Cancer costs U.S. more than $156 billion, with drugs a leading expensePosted on October 6, 2021
HERSHEY, Pa. — Care for the 15 most prevalent types of cancer in the U.S. cost approximately $156.2 billion in 2018, according to a team of Penn State College of Medicine researchers. The team also found that medication was the biggest expense and that medication expense for breast, lung, lymphoma and colorectal cancers incurred the most costs.
In a study, the researchers examined a database that included statistics on cancer care for the 402,115 privately insured cancer patients younger than 65 in the U.S. The aim of the study was to gather this data to help understand how money is being spent on cancer care. This information traditionally has been difficult to track, mainly because the U.S. has different ways to cover healthcare costs, such as private insurance for people less than 65 years of age and Medicare for people aged 65 and over, according to Dr. Nicholas Zaorsky, assistant professor from the Departments of Radiation Oncology and Public Health Sciences at the College of Medicine and researcher at Penn State Cancer Institute.
“The public often hears that the U.S. spends an inordinate amount of money on health care, but no one has quantified exactly how big that number is and how is that number broken down for exactly what types of services,” said Zaorsky, who is an associate of the Institute for Computational and Data Sciences. “Cancer is a leading cause of death, actually overtaking heart disease as the leading cause of death in the U.S. over the past few years. But, it’s still unknown what we pay for in cancer care. As a team, we wanted to look at what private insurances are paying for each kind of cancer and for each type of service. We also wanted to look at what are the greatest number of services performed and how much does each one of those services cost.”
The researchers, who report their findings today (Oct. 6) in JAMA Network Open, said that the database included 38.4 million types of procedures — or common procedural terminology (CPT) codes — for the 15 cancers, which include breast, prostate, colorectal, lung, lymphoma, melanoma, uterus, head and neck, bladder, kidney, thyroid, stomach, liver, pancreas and esophagus cancers. The cohort study used 2018 data — the most recent complete numbers available — from the IBM Watson Health MarketScan. The sample included 27.1 million privately insured individuals, including patients diagnosed with the most prevalent cancers.
Breast cancer incurred the most services, about 10.9 million services and procedures, followed by colorectal cancer, which had approximately 3.9 million services listed in the database. Breast cancer was also the most expensive type of cancer, costing a total of $3.4 billion, followed by lung cancer and colorectal cancer, which were both estimated to incur around $1.1 billion in costs.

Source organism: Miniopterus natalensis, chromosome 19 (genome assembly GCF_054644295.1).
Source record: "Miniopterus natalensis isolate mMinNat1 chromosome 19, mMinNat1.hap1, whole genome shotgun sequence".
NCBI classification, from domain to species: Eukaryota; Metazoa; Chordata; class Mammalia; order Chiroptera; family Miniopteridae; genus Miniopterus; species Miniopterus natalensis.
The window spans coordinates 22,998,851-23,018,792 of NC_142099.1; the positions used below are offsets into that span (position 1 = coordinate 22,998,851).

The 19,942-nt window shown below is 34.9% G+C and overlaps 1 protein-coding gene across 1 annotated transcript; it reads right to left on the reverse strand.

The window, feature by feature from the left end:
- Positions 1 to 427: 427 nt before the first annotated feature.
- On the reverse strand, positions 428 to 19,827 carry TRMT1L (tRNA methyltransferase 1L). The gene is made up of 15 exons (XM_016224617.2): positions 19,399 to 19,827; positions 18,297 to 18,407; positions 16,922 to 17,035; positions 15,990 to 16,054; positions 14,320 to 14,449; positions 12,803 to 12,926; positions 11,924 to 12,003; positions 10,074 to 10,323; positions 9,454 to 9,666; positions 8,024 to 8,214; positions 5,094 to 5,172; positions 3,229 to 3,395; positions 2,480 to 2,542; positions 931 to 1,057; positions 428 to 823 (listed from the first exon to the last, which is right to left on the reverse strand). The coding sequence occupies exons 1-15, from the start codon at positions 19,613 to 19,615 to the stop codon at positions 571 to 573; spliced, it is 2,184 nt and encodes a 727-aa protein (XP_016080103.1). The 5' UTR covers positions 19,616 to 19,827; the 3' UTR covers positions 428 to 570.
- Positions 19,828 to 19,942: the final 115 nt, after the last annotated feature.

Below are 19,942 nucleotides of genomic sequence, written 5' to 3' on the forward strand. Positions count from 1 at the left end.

According to the researchers, drug costs represent the most expensive category for treating cancer patients. About $4 billion were spent on drugs to treat cancer, which is double the $2 billion paid out for surgeries.
The study was not meant to assess whether the spending on drugs — or any of the services — was cost-effective, although Zaorsky said the study may help guide future research into the subject.
“It’s hard to say like what is a reasonable price for a drug or service, but I think it’s fair to say that they make up the plurality of our health care spending in the U.S., then some would argue that this money may be better spent elsewhere in other services,” said Zaorsky. “These figures basically just show you how much the medical system spends on certain types of cancers versus another one. You might ask if these costs are justified. For example, pancreatic cancer is one of the deadliest cancers, but the total cost of care that we devote to pancreatic cancer is relatively low versus something like indolent prostate cancer.”
For other future work, Zaorsky said that researchers might want to examine the cost of care at the time of diagnosis and track those costs over the years after diagnosis.
The team included Chachrit Khunsriraksakul, graduate student in bioinformatics and enomics; Samantha Acri, system analyst; Dajiang Liu, associate professor of medicine; Djibril Ba, research data management specialist, John Lin, a former medical student and now resident physician; Guodong Liu, associate professor of public health sciences, Joel Segel, associate professor of health policy and administration; Joseph Drabick, professor of medicine; Heath Mackley, radiation oncologist and Douglas Leslie, professor of public health sciences and psychiatry, all of Penn State College of Medicine. The authors declare no related conflicts of interest.
The Penn State Cancer Institute, the Penn State College of Medicine, the National Institutes of Health and the American Cancer Society supported the work.